The new 21.5-inch all-in-one is priced at $1,349, compared with the previous entry-level machine, a 21.5-inch iMac priced at $1,599.
The price cut comes with a drop in specs: the new iMac boasts a 1.4GHz dual-core Intel Core i5 processor, 500GB hard drive and Intel HD Graphics 5000. In comparison, the next model up packs in a 2.7GHz quad-core Intel Core i5, 1TB hard drive and Intel Iris Pro Graphics.
CEOs and directors from Australian technology companies and resellers have raised well over $100,000 to support homelessness.
Dozens of IT execs are taking part in Vinnies CEO Sleepout, which takes place across the nation this Thursday night.
Andrew Thomas, chief executive of Melbourne-based systems integrator Thomas Duryea, is taking part in the Sleepout for the fifth year.
Alex Kibkalo, a Russian national and seven-year employee of the tech giant, plead guilty to one count of stealing trade secrets.
Kibkalo stole the information and released it to an unknown technology blogger, who then released the company software code online. Although he originally faced up to 10 years in prison and a fine as high as US$250,000, in April he and federal prosecutors came to an agreement for a penalty consisting of a three-month prison term and a fine of US$22,500.
Hackers claim to have swiped the passwords of 650,000 Domino’s Pizza customers in France and Belgium, threatening to publish them if €30,000 (£23,892) ransom is not paid.
“We downloaded over 592,000 customer records (including passwords) from French customers and over 58,000 records from Belgian ones … [including] the customers’ full names, addresses, phone numbers, email addresses, passwords and delivery instructions. (Oh, and their favorite pizza topping as well, because why not),” they said.
MTV – not the music channel – said hackers threatened to reveal parts of Nokia’s source code for its mobile operating system.
If they had done so, it could have made it difficult for Nokia to prevent the spread of malicious software on its smartphone devices.
MTV reported that Nokia contacted Finnish police and had arranged to pay a ransom fee in a car park.
The money was picked up, the broadcaster said, but police “lost track” of the culprits.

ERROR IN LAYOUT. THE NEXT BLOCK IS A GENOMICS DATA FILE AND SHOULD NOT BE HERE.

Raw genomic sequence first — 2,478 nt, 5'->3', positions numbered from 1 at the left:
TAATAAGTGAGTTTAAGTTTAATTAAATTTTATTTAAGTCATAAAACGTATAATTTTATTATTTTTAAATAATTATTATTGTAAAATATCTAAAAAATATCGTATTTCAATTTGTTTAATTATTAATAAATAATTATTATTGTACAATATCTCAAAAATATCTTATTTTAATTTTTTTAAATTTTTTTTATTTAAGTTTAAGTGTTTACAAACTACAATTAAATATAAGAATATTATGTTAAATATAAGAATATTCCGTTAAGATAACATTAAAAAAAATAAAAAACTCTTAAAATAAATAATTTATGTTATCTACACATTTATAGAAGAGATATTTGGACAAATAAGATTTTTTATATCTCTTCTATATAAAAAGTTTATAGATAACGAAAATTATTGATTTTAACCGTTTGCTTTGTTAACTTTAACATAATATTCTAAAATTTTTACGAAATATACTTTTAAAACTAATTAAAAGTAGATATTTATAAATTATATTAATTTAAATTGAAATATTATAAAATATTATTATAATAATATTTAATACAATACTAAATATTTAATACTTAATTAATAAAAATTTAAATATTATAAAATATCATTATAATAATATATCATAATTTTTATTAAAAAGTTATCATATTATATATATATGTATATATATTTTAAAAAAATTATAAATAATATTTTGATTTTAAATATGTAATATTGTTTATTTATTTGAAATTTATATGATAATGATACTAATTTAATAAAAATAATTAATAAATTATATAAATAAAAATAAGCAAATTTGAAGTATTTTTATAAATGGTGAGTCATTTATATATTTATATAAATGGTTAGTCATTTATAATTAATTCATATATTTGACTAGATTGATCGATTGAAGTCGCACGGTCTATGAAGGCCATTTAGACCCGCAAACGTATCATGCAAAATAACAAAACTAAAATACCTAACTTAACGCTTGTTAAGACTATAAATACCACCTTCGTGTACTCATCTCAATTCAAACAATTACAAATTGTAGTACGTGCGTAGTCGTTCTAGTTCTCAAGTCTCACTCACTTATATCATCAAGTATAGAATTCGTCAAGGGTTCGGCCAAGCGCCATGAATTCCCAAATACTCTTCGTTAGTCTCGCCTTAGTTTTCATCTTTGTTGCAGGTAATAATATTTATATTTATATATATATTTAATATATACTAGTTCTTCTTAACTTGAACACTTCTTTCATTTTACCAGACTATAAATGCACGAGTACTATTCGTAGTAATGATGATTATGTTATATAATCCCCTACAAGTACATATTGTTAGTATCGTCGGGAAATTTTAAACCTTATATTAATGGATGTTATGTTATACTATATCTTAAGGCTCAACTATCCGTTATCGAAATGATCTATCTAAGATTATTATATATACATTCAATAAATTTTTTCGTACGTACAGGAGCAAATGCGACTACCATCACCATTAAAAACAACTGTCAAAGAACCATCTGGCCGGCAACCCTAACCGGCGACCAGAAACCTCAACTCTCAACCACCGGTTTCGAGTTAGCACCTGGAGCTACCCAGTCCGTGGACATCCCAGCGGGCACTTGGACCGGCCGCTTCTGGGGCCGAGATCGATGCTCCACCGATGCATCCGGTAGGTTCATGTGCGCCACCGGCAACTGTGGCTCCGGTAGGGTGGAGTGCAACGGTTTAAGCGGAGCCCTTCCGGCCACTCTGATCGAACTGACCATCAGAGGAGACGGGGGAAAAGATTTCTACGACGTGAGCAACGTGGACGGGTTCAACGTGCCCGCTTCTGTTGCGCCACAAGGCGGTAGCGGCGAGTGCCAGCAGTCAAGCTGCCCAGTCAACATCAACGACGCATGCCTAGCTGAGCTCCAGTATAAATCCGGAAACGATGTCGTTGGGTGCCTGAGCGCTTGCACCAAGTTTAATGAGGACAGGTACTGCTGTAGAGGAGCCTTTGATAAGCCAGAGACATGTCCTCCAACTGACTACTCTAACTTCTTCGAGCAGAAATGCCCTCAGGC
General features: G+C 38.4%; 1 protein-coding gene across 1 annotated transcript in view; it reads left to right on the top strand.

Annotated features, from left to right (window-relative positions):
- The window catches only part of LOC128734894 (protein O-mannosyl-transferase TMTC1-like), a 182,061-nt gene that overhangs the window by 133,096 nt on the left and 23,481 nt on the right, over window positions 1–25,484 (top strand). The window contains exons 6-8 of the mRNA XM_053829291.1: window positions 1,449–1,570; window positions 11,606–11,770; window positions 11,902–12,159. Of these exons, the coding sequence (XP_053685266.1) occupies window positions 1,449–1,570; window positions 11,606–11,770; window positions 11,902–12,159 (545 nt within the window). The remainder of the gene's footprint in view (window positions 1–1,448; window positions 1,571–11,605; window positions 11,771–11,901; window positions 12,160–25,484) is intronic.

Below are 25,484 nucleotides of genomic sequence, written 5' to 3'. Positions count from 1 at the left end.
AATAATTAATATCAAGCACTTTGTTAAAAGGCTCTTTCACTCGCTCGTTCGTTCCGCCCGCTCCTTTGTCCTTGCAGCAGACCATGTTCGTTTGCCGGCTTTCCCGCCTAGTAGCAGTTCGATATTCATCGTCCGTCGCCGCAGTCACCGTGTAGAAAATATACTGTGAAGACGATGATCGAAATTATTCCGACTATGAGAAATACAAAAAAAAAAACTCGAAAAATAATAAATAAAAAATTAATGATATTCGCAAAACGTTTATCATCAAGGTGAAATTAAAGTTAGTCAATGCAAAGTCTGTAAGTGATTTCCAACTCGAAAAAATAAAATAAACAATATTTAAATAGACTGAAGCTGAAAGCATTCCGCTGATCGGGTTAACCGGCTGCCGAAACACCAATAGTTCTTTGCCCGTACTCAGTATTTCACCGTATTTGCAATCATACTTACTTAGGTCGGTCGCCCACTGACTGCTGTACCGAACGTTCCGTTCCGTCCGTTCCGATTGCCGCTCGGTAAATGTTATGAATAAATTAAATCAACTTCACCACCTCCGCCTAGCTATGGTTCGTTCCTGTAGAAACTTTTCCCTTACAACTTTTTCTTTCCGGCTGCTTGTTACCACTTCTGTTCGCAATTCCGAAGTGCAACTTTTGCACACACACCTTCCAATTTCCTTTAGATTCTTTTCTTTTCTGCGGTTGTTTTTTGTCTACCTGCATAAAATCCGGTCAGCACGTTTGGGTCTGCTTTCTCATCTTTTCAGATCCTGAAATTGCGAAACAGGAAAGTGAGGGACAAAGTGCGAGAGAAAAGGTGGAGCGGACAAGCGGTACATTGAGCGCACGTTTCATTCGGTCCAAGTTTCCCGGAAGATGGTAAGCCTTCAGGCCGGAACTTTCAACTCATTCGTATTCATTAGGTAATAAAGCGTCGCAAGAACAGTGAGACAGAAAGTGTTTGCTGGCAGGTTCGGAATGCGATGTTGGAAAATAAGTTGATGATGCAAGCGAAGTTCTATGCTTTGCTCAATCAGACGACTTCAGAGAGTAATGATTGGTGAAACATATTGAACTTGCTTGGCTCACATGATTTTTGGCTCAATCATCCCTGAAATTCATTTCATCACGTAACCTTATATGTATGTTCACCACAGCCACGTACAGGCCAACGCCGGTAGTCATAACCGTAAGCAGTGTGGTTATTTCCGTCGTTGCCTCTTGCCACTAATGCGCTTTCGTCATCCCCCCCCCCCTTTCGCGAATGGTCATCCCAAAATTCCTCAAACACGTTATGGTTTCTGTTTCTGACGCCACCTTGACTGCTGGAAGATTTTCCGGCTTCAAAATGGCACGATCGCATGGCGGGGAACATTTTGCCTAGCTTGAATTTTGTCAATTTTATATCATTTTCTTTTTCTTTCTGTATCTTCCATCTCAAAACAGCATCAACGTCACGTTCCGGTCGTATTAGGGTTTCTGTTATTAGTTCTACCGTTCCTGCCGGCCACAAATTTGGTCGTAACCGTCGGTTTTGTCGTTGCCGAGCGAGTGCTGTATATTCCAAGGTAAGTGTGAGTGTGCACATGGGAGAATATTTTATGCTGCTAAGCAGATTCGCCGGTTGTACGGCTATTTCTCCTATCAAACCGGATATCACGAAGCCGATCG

“Paying can only further show other hackers that they have a chance of making a lot of money from these corporations,” he said.
“Nokia seems to have gotten incredibly lucky that the hacker didn’t release the key anyways.”
Google’s broadband-delivering balloons will actually be able to deliver internet connectivity to users next year, and can already offer 22Mbps download speeds.
Intel must pay $1.5bn fine after losing appeal
Intel was hit with the fine in 2009 after the European Commission ruled the chip maker had abused its dominant market position by offering “rebates” and direct payments to PC makers to keep them from using AMD’s products.
The company appealed, arguing that the fine was too heavy handed; at the time, it was the largest fine doled out by the EC. Now, the General Court has upheld the EC’s decision.
The EU executive found Intel guilty of paying computer makers to postpone or cancel plans to launch products that used AMD chips, paid secret rebates to computer makers to use Intel chips, and paid a major retailer to stock only computers with its chips.
The maker of a drone that fires pepper spray bullets says it has received its first order for the machine.
It is marketing the device as a “riot control copter” that can tackle crowds “without endangering the lives of security staff”.
In addition to pepper-spray ammunition, the firm says it can also be armed with dye-marker balls and solid plastic balls.
The machine can carry up to 4,000 bullets at a time as well as “blinding lasers” and on-board speakers that can communicate warnings to a crowd.
YouTube will remove music videos by artists such as Adele, Arctic Monkeys and Radiohead, because the independent labels to which they belong have refused to agree terms with the site.
Google, which owns YouTube, has been renegotiating contracts as it prepares to launch a music subscription service.
A spokesperson for the indie labels said YouTube was making a “grave error of commercial judgment”.
YouTube said it was bringing “new revenue streams” to the music industry.